The highlight of the piece is, without a doubt, Jim Broadbent. Not just because you get a glimpse of his peachy arse, but he’s on deliciously despicable form as the relentlessly evil and plain nasty Terry Perkins, a man forever stuck in the shadow of the superior and more naturally commanding Brian. There is a certain novelty to listening to a group of old guys exercising their potty mouths, dropping C-bombs here, there and everywhere, but only Broadbent manages to retain the amusement, and often dread in hearing it. Lines such as “I’ll cut your balls off” and “I’ll do whatever I like to you son, and you’ll enjoy it” are so hilariously out there and funnily enough, all delivered to Cox.

As for the narrative, the first half has a solid momentum to it. You know where you’re headed, so you’re on board for all the necessary, clichéd introductions to the team and the set up for the central heist. This is where the film excels more (other than the incessant quick cuts of Hatton Garden street signs as if no-one is actually paying attention). Yes there’s tropes you expect, but that’s why the heist movie, as a genre, is so popular – there’s always a thrill to seeing a plan coming together. The scoping out of the place is smugly underplayed, as Cox walks Caine through a less-than-complex technical system to get in. While the film does take great efforts to show that despite their miraculous theft, they’re very much men out of time, struggling to fit in with today’s expectancies and shifting standards (both socially and technologically, as some shoehorned gags imply). The stakes simply aren’t raised enough though – Marsh and writer Joe Penhall (whose work on The Road doesn’t exactly indicate the right fit for this type of feature) make it all seem so easy, which may have been the point. But this is where a fresh, vibrant directorial style could elevate it to something more. Look at Snatch, or Lock Stock– their tales of criminal woe are fairly standard, but the writing is biting and bold, and there’s a jazziness to each of them. But as the plot moves past the heist and into the aftermath, there’s too many tangled tones and ideas, overbearing big-band music (from Benjamin Wallfisch, no less), and just a general sense of the whole thing being nothing other than ‘okay’.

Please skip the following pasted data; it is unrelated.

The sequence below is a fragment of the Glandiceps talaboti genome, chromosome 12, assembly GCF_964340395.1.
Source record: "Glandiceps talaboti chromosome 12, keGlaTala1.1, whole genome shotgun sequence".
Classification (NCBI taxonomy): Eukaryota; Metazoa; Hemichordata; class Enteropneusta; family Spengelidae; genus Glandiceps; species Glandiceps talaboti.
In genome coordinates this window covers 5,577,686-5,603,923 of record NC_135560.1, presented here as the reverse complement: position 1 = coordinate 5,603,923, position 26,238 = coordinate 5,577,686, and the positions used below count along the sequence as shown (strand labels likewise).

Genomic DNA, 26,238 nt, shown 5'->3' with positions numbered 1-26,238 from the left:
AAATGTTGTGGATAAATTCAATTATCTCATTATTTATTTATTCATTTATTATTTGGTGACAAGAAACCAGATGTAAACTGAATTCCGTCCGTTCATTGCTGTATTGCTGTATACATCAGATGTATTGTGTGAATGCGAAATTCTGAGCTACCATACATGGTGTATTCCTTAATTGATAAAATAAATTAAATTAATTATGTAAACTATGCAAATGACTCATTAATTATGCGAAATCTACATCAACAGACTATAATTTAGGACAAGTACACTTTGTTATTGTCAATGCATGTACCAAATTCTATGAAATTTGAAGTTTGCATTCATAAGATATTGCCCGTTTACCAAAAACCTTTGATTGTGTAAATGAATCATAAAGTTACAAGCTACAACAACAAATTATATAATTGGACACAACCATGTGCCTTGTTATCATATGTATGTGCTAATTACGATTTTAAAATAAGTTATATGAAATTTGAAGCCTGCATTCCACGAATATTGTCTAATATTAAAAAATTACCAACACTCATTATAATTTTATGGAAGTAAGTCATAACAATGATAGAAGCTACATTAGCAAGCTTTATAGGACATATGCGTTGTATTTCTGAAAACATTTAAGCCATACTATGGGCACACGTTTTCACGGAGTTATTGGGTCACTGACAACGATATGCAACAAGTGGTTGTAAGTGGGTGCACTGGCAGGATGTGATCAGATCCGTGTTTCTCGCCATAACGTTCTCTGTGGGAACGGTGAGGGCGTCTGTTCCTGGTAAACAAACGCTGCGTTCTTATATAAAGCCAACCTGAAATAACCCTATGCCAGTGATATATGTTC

An old-fashioned heist flick with a still-game cast that tries to salvage its dullness through tediously expletive dialogue, sorely missing the brass neck of more fun, self-aware romps.

Cameron’s Verdict:

2

 

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Michael Caine Is The ‘King Of Thieves’ In First Trailer For Hatton Garden Robbery Film

“From the producers of Legend and Darkest Hour, and featuring an all-star cast of homegrown legends led by Sir Michael Caine, King of Thieves is the darkly funny, incredible true story of the Hatton Garden robbery, the most daring heist in British criminal history.”

Directed by: James Marsh

Cast: Sir Michael Caine, Jim Broadbent, Tom Courtenay, Charlie Cox, Michael Gambon and Ray Winstone.

Release Date:  September 14th, 2018

Mary & the Witch’s Flower

Year: 2017
Directed by: Hiromasa Yonebayashi
Cast (English dub): Ruby Barnhill, Jim Broadbent, Ewen Bremner, Lynda Baron, Louis Ashbourne Serkis, Morwenna Banks, Teresa Gallagher

Written by Sarah Buddery